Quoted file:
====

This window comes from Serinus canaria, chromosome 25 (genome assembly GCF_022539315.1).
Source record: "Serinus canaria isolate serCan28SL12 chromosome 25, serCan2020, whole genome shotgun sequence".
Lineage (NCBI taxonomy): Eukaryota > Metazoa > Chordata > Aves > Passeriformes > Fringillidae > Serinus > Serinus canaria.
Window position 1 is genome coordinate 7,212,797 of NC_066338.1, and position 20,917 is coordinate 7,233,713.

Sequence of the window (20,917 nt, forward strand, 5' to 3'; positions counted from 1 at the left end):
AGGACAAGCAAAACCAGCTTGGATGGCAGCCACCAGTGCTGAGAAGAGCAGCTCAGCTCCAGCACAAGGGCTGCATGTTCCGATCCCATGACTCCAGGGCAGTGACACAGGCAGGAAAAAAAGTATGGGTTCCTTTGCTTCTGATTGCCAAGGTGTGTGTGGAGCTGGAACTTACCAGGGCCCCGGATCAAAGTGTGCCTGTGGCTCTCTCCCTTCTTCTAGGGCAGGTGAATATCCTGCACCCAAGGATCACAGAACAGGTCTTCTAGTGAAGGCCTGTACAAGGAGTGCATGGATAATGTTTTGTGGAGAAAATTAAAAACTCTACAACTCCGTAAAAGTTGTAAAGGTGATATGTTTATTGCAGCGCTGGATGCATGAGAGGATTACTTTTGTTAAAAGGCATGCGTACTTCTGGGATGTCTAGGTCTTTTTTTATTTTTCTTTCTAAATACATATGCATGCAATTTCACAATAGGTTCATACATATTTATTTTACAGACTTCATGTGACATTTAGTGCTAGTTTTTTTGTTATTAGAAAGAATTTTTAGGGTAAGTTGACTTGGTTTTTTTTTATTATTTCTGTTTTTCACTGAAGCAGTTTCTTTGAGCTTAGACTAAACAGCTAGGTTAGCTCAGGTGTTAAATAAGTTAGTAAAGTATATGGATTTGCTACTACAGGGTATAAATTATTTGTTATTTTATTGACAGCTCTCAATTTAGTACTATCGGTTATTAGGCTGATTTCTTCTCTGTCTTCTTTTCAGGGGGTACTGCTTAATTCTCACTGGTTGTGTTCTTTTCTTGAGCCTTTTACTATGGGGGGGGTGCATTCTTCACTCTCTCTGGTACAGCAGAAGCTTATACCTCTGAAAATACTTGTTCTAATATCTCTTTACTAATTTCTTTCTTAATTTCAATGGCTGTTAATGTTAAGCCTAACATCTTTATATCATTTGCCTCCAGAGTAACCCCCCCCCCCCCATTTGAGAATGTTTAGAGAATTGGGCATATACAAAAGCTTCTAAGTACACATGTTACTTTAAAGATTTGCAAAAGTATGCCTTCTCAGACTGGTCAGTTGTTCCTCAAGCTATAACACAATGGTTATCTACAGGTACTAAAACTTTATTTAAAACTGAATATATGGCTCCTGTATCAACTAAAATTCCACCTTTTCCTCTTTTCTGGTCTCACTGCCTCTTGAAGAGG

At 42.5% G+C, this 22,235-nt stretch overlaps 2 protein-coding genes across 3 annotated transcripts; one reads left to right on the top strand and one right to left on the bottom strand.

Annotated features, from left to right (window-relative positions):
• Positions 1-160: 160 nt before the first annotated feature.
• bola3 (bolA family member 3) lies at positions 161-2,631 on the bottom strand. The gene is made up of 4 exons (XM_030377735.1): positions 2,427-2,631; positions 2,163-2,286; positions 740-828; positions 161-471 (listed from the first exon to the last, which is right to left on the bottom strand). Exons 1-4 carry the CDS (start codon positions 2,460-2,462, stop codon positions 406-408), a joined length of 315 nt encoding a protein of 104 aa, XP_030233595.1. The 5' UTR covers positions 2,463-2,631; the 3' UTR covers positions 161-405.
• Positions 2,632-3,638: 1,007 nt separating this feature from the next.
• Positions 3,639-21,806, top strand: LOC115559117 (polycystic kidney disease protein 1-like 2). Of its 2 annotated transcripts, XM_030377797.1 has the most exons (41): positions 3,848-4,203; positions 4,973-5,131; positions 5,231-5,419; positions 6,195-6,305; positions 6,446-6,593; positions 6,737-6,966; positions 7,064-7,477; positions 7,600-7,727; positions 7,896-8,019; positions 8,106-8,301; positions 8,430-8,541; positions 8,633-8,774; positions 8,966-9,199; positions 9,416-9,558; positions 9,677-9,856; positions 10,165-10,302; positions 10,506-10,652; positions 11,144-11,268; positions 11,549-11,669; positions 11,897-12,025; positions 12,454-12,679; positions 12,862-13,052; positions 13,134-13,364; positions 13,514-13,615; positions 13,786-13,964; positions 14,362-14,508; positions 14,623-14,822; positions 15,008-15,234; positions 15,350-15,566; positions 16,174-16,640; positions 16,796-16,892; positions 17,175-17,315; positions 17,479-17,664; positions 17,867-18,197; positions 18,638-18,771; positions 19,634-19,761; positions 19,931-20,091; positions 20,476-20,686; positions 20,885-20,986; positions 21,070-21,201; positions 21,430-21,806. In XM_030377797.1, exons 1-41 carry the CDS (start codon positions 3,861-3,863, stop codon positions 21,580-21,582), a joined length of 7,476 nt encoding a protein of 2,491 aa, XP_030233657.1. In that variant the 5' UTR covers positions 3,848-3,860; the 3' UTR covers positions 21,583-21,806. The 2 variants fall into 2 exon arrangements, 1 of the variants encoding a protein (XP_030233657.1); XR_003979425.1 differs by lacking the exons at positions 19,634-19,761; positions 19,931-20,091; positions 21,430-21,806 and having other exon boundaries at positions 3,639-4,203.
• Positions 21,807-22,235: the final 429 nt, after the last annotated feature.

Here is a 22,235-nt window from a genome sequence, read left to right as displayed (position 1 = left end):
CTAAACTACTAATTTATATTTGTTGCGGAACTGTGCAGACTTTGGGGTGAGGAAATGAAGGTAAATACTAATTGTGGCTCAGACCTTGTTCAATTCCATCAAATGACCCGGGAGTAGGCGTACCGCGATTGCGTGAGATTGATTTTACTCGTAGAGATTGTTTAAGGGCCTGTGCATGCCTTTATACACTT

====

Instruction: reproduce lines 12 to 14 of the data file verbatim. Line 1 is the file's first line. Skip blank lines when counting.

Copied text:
• Positions 3,639-21,806, top strand: LOC115559117 (polycystic kidney disease protein 1-like 2). Of its 2 annotated transcripts, XM_030377797.1 has the most exons (41): positions 3,848-4,203; positions 4,973-5,131; positions 5,231-5,419; positions 6,195-6,305; positions 6,446-6,593; positions 6,737-6,966; positions 7,064-7,477; positions 7,600-7,727; positions 7,896-8,019; positions 8,106-8,301; positions 8,430-8,541; positions 8,633-8,774; positions 8,966-9,199; positions 9,416-9,558; positions 9,677-9,856; positions 10,165-10,302; positions 10,506-10,652; positions 11,144-11,268; positions 11,549-11,669; positions 11,897-12,025; positions 12,454-12,679; positions 12,862-13,052; positions 13,134-13,364; positions 13,514-13,615; positions 13,786-13,964; positions 14,362-14,508; positions 14,623-14,822; positions 15,008-15,234; positions 15,350-15,566; positions 16,174-16,640; positions 16,796-16,892; positions 17,175-17,315; positions 17,479-17,664; positions 17,867-18,197; positions 18,638-18,771; positions 19,634-19,761; positions 19,931-20,091; positions 20,476-20,686; positions 20,885-20,986; positions 21,070-21,201; positions 21,430-21,806. In XM_030377797.1, exons 1-41 carry the CDS (start codon positions 3,861-3,863, stop codon positions 21,580-21,582), a joined length of 7,476 nt encoding a protein of 2,491 aa, XP_030233657.1. In that variant the 5' UTR covers positions 3,848-3,860; the 3' UTR covers positions 21,583-21,806. The 2 variants fall into 2 exon arrangements, 1 of the variants encoding a protein (XP_030233657.1); XR_003979425.1 differs by lacking the exons at positions 19,634-19,761; positions 19,931-20,091; positions 21,430-21,806 and having other exon boundaries at positions 3,639-4,203.
• Positions 21,807-22,235: the final 429 nt, after the last annotated feature.

Here is a 22,235-nt window from a genome sequence, read left to right as displayed (position 1 = left end):